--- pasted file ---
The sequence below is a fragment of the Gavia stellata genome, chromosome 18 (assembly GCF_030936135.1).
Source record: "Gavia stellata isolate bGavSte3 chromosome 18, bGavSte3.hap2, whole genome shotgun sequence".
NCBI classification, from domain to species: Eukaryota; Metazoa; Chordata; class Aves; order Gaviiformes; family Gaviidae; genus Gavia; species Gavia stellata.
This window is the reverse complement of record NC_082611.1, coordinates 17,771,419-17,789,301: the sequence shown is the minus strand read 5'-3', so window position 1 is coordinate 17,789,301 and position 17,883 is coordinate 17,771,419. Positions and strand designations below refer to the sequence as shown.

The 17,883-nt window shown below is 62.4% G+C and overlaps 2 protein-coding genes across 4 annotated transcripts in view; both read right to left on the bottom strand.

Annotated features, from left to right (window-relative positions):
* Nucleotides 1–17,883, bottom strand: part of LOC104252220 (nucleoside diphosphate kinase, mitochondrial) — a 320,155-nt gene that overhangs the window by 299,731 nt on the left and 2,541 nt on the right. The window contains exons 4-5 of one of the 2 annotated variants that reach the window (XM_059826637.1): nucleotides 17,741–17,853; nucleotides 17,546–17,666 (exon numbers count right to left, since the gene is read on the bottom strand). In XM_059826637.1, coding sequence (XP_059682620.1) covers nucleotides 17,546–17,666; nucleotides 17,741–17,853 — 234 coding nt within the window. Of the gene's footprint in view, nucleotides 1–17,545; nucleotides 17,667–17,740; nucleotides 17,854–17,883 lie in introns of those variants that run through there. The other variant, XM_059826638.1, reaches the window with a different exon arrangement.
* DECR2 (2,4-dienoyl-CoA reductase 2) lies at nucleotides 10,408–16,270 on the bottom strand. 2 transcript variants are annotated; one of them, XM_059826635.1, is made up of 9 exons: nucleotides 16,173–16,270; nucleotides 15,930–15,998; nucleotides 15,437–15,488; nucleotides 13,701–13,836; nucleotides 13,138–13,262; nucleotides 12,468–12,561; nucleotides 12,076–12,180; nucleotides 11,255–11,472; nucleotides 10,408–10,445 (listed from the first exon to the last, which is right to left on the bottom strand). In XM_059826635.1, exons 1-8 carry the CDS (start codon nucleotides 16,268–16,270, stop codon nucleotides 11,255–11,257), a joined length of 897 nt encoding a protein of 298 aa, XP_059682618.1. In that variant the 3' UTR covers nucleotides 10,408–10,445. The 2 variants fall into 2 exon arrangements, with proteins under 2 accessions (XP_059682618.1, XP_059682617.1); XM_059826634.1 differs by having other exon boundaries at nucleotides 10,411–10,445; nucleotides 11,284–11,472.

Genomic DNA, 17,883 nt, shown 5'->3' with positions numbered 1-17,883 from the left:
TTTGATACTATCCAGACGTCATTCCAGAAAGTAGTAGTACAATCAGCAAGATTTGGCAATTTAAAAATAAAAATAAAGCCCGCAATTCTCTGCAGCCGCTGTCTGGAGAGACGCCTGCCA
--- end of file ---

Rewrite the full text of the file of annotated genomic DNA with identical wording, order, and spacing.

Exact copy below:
The sequence below is a fragment of the Gavia stellata genome, chromosome 18 (assembly GCF_030936135.1).
Source record: "Gavia stellata isolate bGavSte3 chromosome 18, bGavSte3.hap2, whole genome shotgun sequence".
NCBI classification, from domain to species: Eukaryota; Metazoa; Chordata; class Aves; order Gaviiformes; family Gaviidae; genus Gavia; species Gavia stellata.
This window is the reverse complement of record NC_082611.1, coordinates 17,771,419-17,789,301: the sequence shown is the minus strand read 5'-3', so window position 1 is coordinate 17,789,301 and position 17,883 is coordinate 17,771,419. Positions and strand designations below refer to the sequence as shown.

The 17,883-nt window shown below is 62.4% G+C and overlaps 2 protein-coding genes across 4 annotated transcripts in view; both read right to left on the bottom strand.

Annotated features, from left to right (window-relative positions):
* Nucleotides 1–17,883, bottom strand: part of LOC104252220 (nucleoside diphosphate kinase, mitochondrial) — a 320,155-nt gene that overhangs the window by 299,731 nt on the left and 2,541 nt on the right. The window contains exons 4-5 of one of the 2 annotated variants that reach the window (XM_059826637.1): nucleotides 17,741–17,853; nucleotides 17,546–17,666 (exon numbers count right to left, since the gene is read on the bottom strand). In XM_059826637.1, coding sequence (XP_059682620.1) covers nucleotides 17,546–17,666; nucleotides 17,741–17,853 — 234 coding nt within the window. Of the gene's footprint in view, nucleotides 1–17,545; nucleotides 17,667–17,740; nucleotides 17,854–17,883 lie in introns of those variants that run through there. The other variant, XM_059826638.1, reaches the window with a different exon arrangement.
* DECR2 (2,4-dienoyl-CoA reductase 2) lies at nucleotides 10,408–16,270 on the bottom strand. 2 transcript variants are annotated; one of them, XM_059826635.1, is made up of 9 exons: nucleotides 16,173–16,270; nucleotides 15,930–15,998; nucleotides 15,437–15,488; nucleotides 13,701–13,836; nucleotides 13,138–13,262; nucleotides 12,468–12,561; nucleotides 12,076–12,180; nucleotides 11,255–11,472; nucleotides 10,408–10,445 (listed from the first exon to the last, which is right to left on the bottom strand). In XM_059826635.1, exons 1-8 carry the CDS (start codon nucleotides 16,268–16,270, stop codon nucleotides 11,255–11,257), a joined length of 897 nt encoding a protein of 298 aa, XP_059682618.1. In that variant the 3' UTR covers nucleotides 10,408–10,445. The 2 variants fall into 2 exon arrangements, with proteins under 2 accessions (XP_059682618.1, XP_059682617.1); XM_059826634.1 differs by having other exon boundaries at nucleotides 10,411–10,445; nucleotides 11,284–11,472.

Genomic DNA, 17,883 nt, shown 5'->3' with positions numbered 1-17,883 from the left:
TTTGATACTATCCAGACGTCATTCCAGAAAGTAGTAGTACAATCAGCAAGATTTGGCAATTTAAAAATAAAAATAAAGCCCGCAATTCTCTGCAGCCGCTGTCTGGAGAGACGCCTGCCA